Sometimes I forget that not all of Paris is as wealthy and beautiful as the 16th where I live. I spend most of my time in the 16th or in central Paris such as around the Bon Marche, Le Marais or around the Opera, where you'll find the most amazing architecture, wide boulevards, and beautiful parks.

Yesterday I headed to the markets at Porte de Clignancourt to pick up a cheap pair of Converse to replace my battered old pair. I've been to the markets before but not for quite some time. The area is pretty filthy, even by Parisian standards, and the suburb of Saint Ouen is full of your typical ghetto type apartment blocks. Not so nice.

After getting lost in Saint Ouen we walked towards Montmartre and le Sacre Coeur and then on to the Grands Boulevards where I had a run in with a nasty waiter who refused to give me directions to the nearest bank.

I also crossed paths there with the guy from the gym who is the sosie of Said Taghmaoui. He gave ma a dirty look then headed off with his friend only to then start following and chatting up a beautiful girl he passed in the street, who was way out of his league, even though he knew F and I were watching him.

As if we hadn't walked enough we then continued on to see the Opera house, Palais Royal, le Louvre, Musee d'Orsay, and then finally took the metro home. Exhausted.

It was incredible to see the neighbourhoods change as we moved from the periphery towards the centre of Paris. It was like two different worlds.

It's been ages since F and I have spent an afternoon walking around Paris and even though my feet were killing me after the 5 hour trek it was well worth it.

Monday, September 22, 2008

Journées Européennes du Patrimoine

The journées européennes du patrimoine is an annual event where government and historical buildings are opened to the public. It's a great opportunity to check out some of the amazing architecture around the country and especially in Paris.

Last year I just happened to be passing by the Sorbonne when I saw it was open. It was great being able to look around such a grand old building.

This year I was walking past the OECD building in the 16th when one of the guards told me I could enter if I wanted to. Why not? The tour was conducted by a fellow Aussie and we got to see the OECD conference rooms and the beautiful Chateau de la Muette.

Interesting facts:

  • The OECD is international territory meaning I left France for an hour or so.
  • In the conference rooms, each country is represented around the table alphabetically, except for the Benelux countries. Belgium, The Netherlands, and Luxembourg are BFF and like to sit together.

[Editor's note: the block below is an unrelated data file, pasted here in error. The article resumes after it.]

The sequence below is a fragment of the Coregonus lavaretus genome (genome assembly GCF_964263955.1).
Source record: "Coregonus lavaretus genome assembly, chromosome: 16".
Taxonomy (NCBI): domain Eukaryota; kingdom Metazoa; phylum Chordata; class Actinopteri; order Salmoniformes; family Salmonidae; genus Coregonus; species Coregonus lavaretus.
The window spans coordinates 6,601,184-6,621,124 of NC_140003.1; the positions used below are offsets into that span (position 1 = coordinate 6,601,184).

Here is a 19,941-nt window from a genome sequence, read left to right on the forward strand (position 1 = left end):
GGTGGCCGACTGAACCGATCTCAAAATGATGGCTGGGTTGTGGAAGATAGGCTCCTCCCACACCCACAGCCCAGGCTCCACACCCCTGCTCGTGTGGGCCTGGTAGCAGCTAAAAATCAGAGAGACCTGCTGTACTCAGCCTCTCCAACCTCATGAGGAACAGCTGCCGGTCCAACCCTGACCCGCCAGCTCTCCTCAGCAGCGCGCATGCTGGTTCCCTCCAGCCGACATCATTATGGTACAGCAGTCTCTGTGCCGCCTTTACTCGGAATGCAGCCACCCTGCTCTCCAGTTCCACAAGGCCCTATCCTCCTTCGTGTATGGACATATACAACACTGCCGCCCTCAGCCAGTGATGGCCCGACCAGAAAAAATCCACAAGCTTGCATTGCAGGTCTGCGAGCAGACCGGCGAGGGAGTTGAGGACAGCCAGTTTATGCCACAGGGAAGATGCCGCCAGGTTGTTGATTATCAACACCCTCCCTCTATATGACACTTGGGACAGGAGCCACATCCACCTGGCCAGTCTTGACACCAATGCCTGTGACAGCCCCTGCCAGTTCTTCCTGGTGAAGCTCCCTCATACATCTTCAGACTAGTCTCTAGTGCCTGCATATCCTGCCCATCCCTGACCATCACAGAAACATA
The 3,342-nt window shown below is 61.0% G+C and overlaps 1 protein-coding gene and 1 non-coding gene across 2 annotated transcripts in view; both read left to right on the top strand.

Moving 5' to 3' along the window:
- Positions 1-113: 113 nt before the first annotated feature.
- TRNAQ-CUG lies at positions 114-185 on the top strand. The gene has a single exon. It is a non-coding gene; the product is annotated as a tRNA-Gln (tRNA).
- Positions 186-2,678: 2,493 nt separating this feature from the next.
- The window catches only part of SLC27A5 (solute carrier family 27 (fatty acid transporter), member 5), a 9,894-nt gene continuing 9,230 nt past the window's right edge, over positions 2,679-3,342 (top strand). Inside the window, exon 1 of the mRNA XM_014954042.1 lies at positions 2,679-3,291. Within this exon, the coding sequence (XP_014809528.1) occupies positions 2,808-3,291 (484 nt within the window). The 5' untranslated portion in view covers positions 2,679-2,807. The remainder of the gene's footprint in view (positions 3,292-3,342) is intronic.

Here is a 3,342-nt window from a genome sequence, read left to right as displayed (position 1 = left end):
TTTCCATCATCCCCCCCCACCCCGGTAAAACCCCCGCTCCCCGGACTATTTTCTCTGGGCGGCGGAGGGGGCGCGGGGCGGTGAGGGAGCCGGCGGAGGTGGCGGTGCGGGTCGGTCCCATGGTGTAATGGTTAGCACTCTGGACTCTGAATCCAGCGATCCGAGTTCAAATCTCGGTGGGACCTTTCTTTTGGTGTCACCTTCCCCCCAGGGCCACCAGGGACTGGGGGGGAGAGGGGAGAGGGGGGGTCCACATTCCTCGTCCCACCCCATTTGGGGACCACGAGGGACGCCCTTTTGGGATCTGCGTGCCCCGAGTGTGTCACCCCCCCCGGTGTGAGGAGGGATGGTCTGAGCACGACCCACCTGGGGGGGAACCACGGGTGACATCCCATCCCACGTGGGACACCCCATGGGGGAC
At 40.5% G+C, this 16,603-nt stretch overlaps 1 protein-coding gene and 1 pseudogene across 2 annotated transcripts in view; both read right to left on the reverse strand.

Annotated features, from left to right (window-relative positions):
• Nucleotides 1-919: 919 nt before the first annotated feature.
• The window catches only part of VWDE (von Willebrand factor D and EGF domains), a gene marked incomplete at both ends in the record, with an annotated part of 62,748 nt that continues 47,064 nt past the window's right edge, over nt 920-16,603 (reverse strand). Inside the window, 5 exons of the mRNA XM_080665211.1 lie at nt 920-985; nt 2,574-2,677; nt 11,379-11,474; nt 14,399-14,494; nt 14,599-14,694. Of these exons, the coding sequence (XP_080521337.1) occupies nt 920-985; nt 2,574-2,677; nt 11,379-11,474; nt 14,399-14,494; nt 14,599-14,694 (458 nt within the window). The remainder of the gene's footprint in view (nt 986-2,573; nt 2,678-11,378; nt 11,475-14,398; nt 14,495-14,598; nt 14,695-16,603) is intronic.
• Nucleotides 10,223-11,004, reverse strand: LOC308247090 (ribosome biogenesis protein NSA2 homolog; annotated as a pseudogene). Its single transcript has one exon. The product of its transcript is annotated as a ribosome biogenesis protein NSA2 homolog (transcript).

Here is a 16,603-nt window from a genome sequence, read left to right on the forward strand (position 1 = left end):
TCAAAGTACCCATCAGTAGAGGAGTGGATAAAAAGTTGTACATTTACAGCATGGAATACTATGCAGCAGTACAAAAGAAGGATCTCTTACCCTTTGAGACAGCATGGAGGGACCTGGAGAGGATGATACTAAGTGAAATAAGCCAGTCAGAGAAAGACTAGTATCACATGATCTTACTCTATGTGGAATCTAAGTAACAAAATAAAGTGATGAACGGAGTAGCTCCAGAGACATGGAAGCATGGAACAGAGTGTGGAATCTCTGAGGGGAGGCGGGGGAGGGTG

• The original chateau was used be Louis IV and Marie Antoinette for their honeymoon.
  • The current Chateau de la Muette was built in the 20s.
  • The chateau was used by the Gestapo during World War II.
  • The newest section of the OECD building was designed by IM Pei - the same guy who did the Louvre pyramid.

Not so interesting facts:

  • The Aussie guy who did the tour lives about 50m down the road from me.
  • I met my Greek neighbour for the first time that evening and she works as a diplomat for the OECD.
  • My spell checker thinks Pei is incorrect and should be either Penis or Peeing.

Saturday, September 20, 2008


For so many years, I've wanted to visit Munich. I'd seen it on travel shows and read about it in books and I was convinced it was the most beautiful city in Germany. Alas, that is not the case.

I spent 4 nights in Munich, just before the start of Oktoberfest, and was underwhelmed with what I saw. I knew before hand that Munich is big on beer but I didn't realise just how much. It seemed everyone was drinking 1 litre jugs of beer from the early morning to late at night. I did have one myself, just to give it a try, for fun, but I'm really not the least bit interested in drinking beer.

As for the food, meh. The problem with German food is that the menu consists of 99% pork and 1% beef. F and I don't eat pork and I don't like beef so eating in a local/traditional Germany restaurant was out for us. We ate mainly Italian and Spanish which was fine but nothing special.

I've always loved the berliners and cream cakes in Germany but aside from one amazing deep fried pasty shop, I didn't like any of the sweets they had on offer. That shop is definitely worth visiting if you are planning on going to Munich. Visit Cafe Frischhut, 8 Pralat-Zistl Strasse, near the Viktualienmarkt where they deep fry doughnuts and other pastries right before your eyes and you can sit and eat them warm, sprinkled with sugar.